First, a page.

Death of Harriet Tubman
Death of Harriet Tubman
Abolitionist and humanitarian Harriet Tubman died on March 10, 1913, in Auburn, New York.
The granddaughter of Africans brought to America in the chain holds of a slave ship, Harriet Tubman was born Araminta “Minty” Ross into slavery on a plantation near Cambridge, Maryland. As no definitive records were kept, she was believed to have been born between 1815 and 1825.
As a child, Tubman watched over her younger brother. When she was five or six, the family she worked for hired Tubman out as nursemaid and later to a nearby farm. In her teen years, Tubman became deeply religious and experienced frequent visions she believed came from God, though some believe they may have been caused by a severe head injury.
In 1844, Tubman married a free black man named John Tubman. Around this time, she changed her name to Harriet to honor her mother. Five years later, when her owner sought to sell her, Tubman decided she wouldn’t allow them to decide her fate and planned her escape. On September 17, 1849, she and two of her brothers made their first attempt. However, he brothers had second thoughts and returned, with Tubman joining them. She then planned another escape on her own. This time she succeeded, taking the Underground Railroad to Philadelphia.
Vowing to help other slaves escape, Tubman made nearly 20 trips back to Maryland. Called “Moses” by her people, after the biblical figure who led the Jews out of Egypt, she became the most famous “conductor” of the Underground Railroad. Although no exact number is known, it is estimated that during the 1850s she helped more than 300 slaves escape to freedom. Rewards for her capture once totaled about $40,000. Remarkably, she was never caught, and never once during any of her rescue trips did anyone get left behind.
At the start of the Civil War, Tubman’s abolitionist friends urged the Union Army to utilize her skills and knowledge. She worked for a time as a cook, nurse, and teacher for liberated slaves in refugee camps. Then, in February 1863, Union officials granted her free passage wherever she wanted to go, an honor rarely bestowed upon a civilian.
Tubman was then tasked with planning the raid at Combahee Ferry, aimed at freeing hundreds of slaves. Her first task was gathering intelligence and recruiting troops. Union generals gave her money to offer to slaves in South Carolina who could give her vital information such as how many slaves were in certain areas, and the best spots to land for the raid. The raid began on June 2, with the Second South Carolina Volunteer Regiment and Third Rhode Island Heavy Artillery traveling up the Combahee River in the gunboats Harriet A. Weed and John Adams. With Captain Hoyt and Tubman leading the way, the Union troops made three landings after destroying a pontoon bridge.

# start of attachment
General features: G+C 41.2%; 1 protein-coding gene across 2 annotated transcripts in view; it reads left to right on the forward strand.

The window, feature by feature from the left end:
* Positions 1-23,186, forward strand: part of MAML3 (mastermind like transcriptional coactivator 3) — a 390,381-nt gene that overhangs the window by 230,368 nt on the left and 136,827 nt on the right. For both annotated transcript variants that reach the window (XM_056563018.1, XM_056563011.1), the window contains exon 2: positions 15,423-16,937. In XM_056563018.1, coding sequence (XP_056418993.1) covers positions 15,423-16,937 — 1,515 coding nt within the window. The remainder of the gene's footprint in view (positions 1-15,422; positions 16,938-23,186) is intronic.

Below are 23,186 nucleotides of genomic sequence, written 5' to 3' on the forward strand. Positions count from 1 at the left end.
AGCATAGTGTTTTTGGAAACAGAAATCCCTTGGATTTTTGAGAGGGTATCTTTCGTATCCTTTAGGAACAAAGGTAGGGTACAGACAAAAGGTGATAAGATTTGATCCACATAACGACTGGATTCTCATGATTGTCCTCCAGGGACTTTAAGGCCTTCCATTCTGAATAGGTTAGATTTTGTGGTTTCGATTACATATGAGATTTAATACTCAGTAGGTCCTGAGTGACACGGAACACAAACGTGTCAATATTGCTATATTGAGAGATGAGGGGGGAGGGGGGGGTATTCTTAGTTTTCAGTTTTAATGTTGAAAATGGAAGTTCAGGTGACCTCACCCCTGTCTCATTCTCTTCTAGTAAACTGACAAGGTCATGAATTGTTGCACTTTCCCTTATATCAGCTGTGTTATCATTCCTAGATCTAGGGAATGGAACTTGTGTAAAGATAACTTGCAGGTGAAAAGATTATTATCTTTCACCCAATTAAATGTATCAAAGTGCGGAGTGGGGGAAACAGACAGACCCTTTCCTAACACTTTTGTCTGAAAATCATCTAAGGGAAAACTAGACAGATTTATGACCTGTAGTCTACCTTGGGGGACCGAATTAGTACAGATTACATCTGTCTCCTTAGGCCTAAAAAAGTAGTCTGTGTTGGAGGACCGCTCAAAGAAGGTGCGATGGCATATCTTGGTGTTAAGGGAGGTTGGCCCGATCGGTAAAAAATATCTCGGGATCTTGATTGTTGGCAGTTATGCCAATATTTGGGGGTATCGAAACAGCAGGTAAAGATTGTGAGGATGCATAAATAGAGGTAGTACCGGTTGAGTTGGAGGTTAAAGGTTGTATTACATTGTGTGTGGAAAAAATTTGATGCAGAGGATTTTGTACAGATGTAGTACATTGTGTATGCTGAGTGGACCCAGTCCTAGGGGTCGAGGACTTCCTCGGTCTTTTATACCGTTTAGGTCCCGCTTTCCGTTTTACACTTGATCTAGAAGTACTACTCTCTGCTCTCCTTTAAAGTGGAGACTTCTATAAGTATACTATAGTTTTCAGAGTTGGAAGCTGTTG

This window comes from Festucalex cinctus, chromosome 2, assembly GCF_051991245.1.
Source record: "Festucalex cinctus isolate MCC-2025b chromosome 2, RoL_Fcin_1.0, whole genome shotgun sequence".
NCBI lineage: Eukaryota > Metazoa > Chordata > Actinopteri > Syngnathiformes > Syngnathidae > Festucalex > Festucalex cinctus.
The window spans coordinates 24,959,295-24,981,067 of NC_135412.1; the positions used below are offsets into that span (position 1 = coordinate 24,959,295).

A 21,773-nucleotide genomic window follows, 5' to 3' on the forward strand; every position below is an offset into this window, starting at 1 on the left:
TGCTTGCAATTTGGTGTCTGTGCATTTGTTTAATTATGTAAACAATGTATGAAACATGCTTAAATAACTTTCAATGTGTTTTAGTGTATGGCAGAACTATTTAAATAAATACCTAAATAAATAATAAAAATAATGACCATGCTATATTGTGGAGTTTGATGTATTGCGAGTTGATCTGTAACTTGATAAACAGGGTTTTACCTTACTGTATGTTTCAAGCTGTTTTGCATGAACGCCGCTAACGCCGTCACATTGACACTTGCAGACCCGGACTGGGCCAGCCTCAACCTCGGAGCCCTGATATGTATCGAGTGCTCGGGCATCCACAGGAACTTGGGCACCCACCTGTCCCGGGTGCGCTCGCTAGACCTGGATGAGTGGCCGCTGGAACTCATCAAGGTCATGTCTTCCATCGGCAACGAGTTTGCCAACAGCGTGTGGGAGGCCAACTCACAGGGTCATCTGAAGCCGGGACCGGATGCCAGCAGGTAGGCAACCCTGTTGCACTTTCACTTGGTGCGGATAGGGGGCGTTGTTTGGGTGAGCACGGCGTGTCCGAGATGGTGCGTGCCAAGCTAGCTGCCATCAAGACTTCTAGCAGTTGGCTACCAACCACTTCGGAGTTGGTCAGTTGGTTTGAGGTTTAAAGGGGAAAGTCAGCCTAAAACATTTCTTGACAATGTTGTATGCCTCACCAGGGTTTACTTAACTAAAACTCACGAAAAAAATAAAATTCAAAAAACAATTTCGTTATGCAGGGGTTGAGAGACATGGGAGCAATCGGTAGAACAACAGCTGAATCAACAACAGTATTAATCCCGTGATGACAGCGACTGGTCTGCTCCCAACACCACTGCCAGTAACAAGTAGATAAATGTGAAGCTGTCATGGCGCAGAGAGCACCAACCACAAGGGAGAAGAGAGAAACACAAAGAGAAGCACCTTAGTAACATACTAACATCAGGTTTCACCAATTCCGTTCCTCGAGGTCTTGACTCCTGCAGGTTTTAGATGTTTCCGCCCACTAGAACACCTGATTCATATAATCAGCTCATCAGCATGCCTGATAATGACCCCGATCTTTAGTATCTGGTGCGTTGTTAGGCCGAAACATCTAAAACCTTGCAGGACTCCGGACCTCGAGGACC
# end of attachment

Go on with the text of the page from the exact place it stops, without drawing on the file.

The slaves at Combahee were hesitant at first. As Tubman pointed out, “They wasn’t my people.” They didn’t know any more about her than the white officers she worked with. But with the help of previously freed volunteers, she convinced them to board to the boats – over 750 of them. Of those freed slaves, about 100 joined the Union Army.
After the war, Tubman returned to Auburn, New York, where she helped raise money for black schools. She also joined the women’s suffrage movement, working with Susan B. Anthony. In 1908, she established the Harriet Tubman Home for elderly and needy blacks. Three years later, she was in poor health and had to be admitted there herself. Patrons donated money to provide for her care after a newspaper described her as “ill and penniless.” Tubman died on March 10, 1913, surrounded by friends and family, telling them “I go to prepare a place for you.”
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